New York City's Neglected Killers: Trees

'Times' reveals overstretched, dangerous system of risk management
By Evann Gastaldo,  Newser Staff
Posted May 14, 2012 1:17 PM CDT
An employee of the Central Park Conservancy marks off an area of downed branches in Central Park in New York, Monday, Oct. 31, 2011.   (AP Photo/Seth Wenig)

(Newser) – Over the past decade, at least 10 lawsuits have been filed over deaths or injuries from falling tree limbs or branches in New York City, a disturbing problem kept rather quiet by the city. In an extensive piece on the subject—the first in a series of three—the New York Times takes a look at a few of the horrifying cases and discovers that park workers are often not trained to spot telltale signs of rotting trees, and that the parks department has not kept up with the science of managing aging trees. Sometimes ailing trees are not dealt with even after limbs start falling off—and the problem comes to light at a time when the city is cutting back on the budget for tree care and safety.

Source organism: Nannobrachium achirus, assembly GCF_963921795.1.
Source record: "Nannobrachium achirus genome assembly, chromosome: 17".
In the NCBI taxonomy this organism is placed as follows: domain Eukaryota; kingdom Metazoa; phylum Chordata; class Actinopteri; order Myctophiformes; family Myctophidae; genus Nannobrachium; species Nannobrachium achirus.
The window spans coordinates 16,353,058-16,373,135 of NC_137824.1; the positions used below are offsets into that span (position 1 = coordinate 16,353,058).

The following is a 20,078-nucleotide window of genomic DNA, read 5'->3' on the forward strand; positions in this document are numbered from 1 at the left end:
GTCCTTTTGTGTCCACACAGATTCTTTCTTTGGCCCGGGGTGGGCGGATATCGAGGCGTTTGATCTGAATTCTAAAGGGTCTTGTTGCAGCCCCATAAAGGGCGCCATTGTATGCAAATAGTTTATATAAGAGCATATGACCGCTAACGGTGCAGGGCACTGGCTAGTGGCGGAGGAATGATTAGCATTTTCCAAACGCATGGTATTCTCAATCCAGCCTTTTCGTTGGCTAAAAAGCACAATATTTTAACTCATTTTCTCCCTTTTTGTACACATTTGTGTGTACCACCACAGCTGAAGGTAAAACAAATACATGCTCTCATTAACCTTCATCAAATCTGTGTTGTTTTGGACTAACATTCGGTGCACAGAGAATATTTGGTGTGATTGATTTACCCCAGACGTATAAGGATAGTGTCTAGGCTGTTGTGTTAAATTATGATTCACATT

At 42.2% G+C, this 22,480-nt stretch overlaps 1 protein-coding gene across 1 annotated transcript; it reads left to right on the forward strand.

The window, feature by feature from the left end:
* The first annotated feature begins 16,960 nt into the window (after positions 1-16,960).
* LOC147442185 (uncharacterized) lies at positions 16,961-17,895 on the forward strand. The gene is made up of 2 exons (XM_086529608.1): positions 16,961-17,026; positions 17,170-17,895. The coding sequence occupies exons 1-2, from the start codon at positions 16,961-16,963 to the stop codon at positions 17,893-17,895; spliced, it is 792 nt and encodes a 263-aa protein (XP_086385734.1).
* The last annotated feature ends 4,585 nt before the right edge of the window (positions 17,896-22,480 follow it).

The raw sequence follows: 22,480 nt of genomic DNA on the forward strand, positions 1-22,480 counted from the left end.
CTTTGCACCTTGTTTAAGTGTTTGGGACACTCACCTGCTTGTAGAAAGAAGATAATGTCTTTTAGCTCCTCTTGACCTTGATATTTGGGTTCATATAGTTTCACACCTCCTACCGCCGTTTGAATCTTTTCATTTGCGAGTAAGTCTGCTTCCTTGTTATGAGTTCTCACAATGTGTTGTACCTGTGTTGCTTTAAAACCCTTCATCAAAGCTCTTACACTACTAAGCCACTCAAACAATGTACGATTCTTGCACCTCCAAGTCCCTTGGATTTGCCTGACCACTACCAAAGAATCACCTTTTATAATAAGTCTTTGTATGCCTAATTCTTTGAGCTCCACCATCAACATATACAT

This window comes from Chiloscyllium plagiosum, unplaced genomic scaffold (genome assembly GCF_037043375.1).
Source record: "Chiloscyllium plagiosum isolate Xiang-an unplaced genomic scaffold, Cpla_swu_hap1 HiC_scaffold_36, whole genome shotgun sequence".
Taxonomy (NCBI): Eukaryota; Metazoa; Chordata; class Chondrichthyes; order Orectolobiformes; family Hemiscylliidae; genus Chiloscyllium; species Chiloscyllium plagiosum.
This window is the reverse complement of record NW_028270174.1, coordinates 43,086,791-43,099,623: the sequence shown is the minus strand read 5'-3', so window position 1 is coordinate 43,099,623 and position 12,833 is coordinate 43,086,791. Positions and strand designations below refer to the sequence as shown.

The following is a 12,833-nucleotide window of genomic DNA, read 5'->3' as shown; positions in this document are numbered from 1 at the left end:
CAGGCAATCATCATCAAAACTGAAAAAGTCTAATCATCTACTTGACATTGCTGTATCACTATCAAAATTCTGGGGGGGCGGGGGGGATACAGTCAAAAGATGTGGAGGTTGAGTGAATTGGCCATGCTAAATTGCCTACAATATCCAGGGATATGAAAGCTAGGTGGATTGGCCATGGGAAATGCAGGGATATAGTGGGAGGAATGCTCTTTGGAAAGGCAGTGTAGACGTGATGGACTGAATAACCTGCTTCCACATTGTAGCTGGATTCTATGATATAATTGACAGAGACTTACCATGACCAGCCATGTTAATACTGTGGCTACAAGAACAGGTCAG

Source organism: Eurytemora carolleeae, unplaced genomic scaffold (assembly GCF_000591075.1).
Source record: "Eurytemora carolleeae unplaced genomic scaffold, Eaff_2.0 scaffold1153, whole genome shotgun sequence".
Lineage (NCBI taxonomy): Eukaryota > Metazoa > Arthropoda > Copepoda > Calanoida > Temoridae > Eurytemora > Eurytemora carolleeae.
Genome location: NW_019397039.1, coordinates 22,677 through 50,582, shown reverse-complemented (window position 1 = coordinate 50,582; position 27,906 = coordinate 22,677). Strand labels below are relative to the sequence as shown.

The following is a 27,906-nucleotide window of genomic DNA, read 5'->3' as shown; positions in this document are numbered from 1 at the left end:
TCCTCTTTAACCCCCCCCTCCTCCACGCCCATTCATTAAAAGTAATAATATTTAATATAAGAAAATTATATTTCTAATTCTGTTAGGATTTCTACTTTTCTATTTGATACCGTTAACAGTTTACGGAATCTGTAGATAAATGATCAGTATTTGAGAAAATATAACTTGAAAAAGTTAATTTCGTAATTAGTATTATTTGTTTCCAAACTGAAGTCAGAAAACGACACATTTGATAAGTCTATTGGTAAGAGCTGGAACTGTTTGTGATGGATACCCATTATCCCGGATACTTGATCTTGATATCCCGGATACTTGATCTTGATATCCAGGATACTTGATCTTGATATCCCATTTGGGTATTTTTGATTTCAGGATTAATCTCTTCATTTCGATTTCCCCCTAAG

When it comes to the question of whether the city is responsible for keeping pedestrians safe from trees, the courts have in many cases sided with the victims: New York City has paid out millions so far, and is expected to pay more. More findings from lawyers and investigators involved with the lawsuits, revealed by the Times:

  • In one case, a dangerous limb had been spotted and a park official believed workers “got” it taken care of, but in reality they had only “got” an email notifying them of the limb. It later critically injured a man. Workers never got around to dealing with the limb, but they did have time to prepare trees for the Macy’s Thanksgiving Day Parade.
  • In a few cases, workers have allegedly failed to notice clear risk signs; in one situation, a tree that seriously injured a woman was so rotted that its trunk was “gooey,” but workers hadn’t noticed.
  • Trees on city streets are only pruned every 15 years; they used to be pruned every seven years. And inspections of park trees are far from thorough, basically involving untrained employees simply peering up to spot obviously risky limbs. “It is a visual look from the ground,” says one worker. Another parks superviser testified that trees are only inspected when complaints come in.
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